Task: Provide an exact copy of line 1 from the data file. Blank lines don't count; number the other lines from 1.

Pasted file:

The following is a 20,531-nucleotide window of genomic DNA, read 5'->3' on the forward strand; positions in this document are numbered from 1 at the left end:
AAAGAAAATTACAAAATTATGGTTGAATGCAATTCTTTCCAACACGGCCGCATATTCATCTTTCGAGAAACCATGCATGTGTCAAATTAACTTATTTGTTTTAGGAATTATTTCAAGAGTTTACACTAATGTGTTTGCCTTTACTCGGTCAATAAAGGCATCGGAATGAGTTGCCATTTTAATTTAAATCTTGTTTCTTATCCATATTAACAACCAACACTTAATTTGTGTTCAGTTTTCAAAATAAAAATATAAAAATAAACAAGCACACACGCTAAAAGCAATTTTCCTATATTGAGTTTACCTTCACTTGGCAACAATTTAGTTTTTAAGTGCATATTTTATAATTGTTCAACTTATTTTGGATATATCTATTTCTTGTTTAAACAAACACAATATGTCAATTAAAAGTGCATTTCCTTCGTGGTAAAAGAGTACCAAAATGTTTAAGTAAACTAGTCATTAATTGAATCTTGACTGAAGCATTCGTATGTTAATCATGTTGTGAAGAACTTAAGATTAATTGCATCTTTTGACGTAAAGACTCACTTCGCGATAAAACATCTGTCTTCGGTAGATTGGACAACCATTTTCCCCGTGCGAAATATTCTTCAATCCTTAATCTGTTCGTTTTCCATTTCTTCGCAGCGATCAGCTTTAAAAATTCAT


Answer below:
The following is a 20,531-nucleotide window of genomic DNA, read 5'->3' on the forward strand; positions in this document are numbered from 1 at the left end: